Page:Dictionary of National Biography. Sup. Vol II (1901).djvu/294

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Gladstone
Gladstone
282

teenth earl of Derby). A previous speech on the same subject (17 May), which has been erroneously attributed to Gladstone, was really made by his brother Thomas, then member for Portarlington (Robbins, p. 170).

Gladstone's speech on the Irish church temporalities bill (8 July 1833) is interesting, both as the first which he made on Ireland and as the beginning of his connection with the subject of ecclesiastical establishment. He denounced the appropriation clause, which diverted part of the revenues of the Irish church to secular purposes. The appropriation clause was withdrawn, and the bill thus lightened or weakened passed the House of Lords.

When, on William IV's dismissal of Melbourne, Peel was gazetted (29 Dec. 1834) first lord of the treasury and chancellor of the exchequer, Gladstone was included in the same commission as junior lord. He had refused to be under-secretary for war and the colonies because of his father's connection with the West Indies. Parliament was at once dissolved, and in his address to the electors of Newark Gladstone condemned the late whig ministers for rash, violent, and indefinite innovation, and for having promised to act on the principles of radicalism. He especially denounced the ballot, which, thirty-eight years later, he carried into law. He defended the king's dismissal of Melbourne, for which Peel had become constitutionally responsible, but which he himself deprecated when, in 1875, he reviewed Sir Theodore Martin's 'Life of the Prince Consort.' Gladstone was re-elected for Newark without opposition, his colleague being Serjeant Wilde. In the new parliament, which did not meet till February 1835, the conservatives were in a minority of 107. On 17 Jan. 1835 Gladstone for the first time met Disraeli, at a dinner given by Lord-chancellor Lyndhurst. In the same month the post of under-secretary for war and the colonies was again offered to Gladstone, who this time accepted it. The secretary of state was Lord Aberdeen, and this was Gladstone's first introduction to a statesman whom he thenceforth regarded with the highest reverence and esteem (cf. Lord Stanmore, Life of Lord Aberdeen). Of Gladstone, as under-secretary for the colonies, two judgments delivered within the office are recorded. Sir Henry Taylor wrote : 'I rather like Gladstone, but he is said to have more of the devil in him than appears in a virtuous way, that is only self-willed.' Sir James Stephen, on the other hand, pronounced that for success in political life he wanted pugnacity. His tenure of the under-secretaryship was, however, cut short by the resignation of Peel's government on 8 April.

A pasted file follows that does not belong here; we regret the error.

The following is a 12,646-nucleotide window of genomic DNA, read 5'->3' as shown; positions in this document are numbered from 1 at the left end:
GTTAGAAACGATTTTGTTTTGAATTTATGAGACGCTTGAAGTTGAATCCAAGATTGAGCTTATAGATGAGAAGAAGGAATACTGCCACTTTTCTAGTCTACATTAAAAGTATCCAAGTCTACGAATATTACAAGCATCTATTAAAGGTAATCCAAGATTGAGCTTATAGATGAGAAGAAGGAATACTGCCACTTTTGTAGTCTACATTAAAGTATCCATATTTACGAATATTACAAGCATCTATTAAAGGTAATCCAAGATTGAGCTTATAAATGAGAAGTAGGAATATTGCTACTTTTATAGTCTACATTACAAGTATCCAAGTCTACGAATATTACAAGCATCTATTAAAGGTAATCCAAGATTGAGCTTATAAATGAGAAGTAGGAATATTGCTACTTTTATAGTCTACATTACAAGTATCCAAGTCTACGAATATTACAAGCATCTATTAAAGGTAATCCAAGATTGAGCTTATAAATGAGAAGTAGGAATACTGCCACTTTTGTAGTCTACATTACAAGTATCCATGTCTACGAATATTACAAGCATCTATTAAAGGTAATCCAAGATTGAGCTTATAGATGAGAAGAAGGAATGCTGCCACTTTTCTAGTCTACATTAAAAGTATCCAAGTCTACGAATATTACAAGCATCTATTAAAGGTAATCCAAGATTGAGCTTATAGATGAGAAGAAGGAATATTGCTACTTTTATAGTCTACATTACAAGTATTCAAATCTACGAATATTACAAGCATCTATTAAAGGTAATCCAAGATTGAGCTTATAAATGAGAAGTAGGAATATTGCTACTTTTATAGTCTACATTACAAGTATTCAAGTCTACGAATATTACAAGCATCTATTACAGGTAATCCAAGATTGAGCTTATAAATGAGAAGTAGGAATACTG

At this time Gladstone lived in chambers in the Albany. He then began the practice of giving breakfast parties, which he continued when he was prime minister. He went a good deal into society, especially to musical parties, where he often sang ; and he rode regularly in the park. But he was a born student, and the amount of reading which he accomplished in those days was prodigious. Homer and Dante were his favourite authors, but it is recorded that at this period he read the whole of St. Augustine's works in twenty-two volumes octavo (Russell, p. 48).

At the dissolution of 1837, consequent upon the death of William IV, Gladstone and Wilde were again returned for Newark without a contest. Gladstone had declined to stand for Manchester, but the Manchester tories persisted in nominating him, and he was placed at the bottom of the poll. In December 1838 appeared Gladstone's once famous book, 'The State in its Relations with the Church' (1838; 2nd ed. 1839; 4th ed. enlarged, 2 vols. 1841). He was assisted in writing it by his friend, James Hope (afterwards Hope-Scott) [q. v.] The book is now chiefly known through the essay which Macaulay wrote upon it in the 'Edinburgh Review.' It was suggested by a series of lectures delivered by Dr. Chalmers in the Hanover Square Rooms. Gladstone affirms that the state has a conscience, that that conscience must be a religious one, and that it is impossible for the state, as for the individual, to have more than one religion. This is in fact a plea for a theocracy, for the exact opposite of Erastianism, for the subordination of the state to the church. On 10 April 1839 Gladstone wrote to Macaulay to thank him for 'the candour and single-mindedness ' of his review. Macaulay sent a cordial acknowledgment. Sir James Stephen described the book as one of 'great dignity, majesty, and strength.' But Wordsworth said that he could not distinguish its principles from Romanism; and Sir Robert Peel, who detested the Oxford movement, is said by Lord Houghton (Reid, Life, p. 316) to have exclaimed, as he turned over the pages, 'That young man will ruin his fine political career if he persists in writing trash like this.' The author obtained no real support from any quarter, and within ten years he himself perceived that his position, though it might be ideal, was untenable. As Gladstone says in his chapter of autobiography, written thirty years afterwards, his views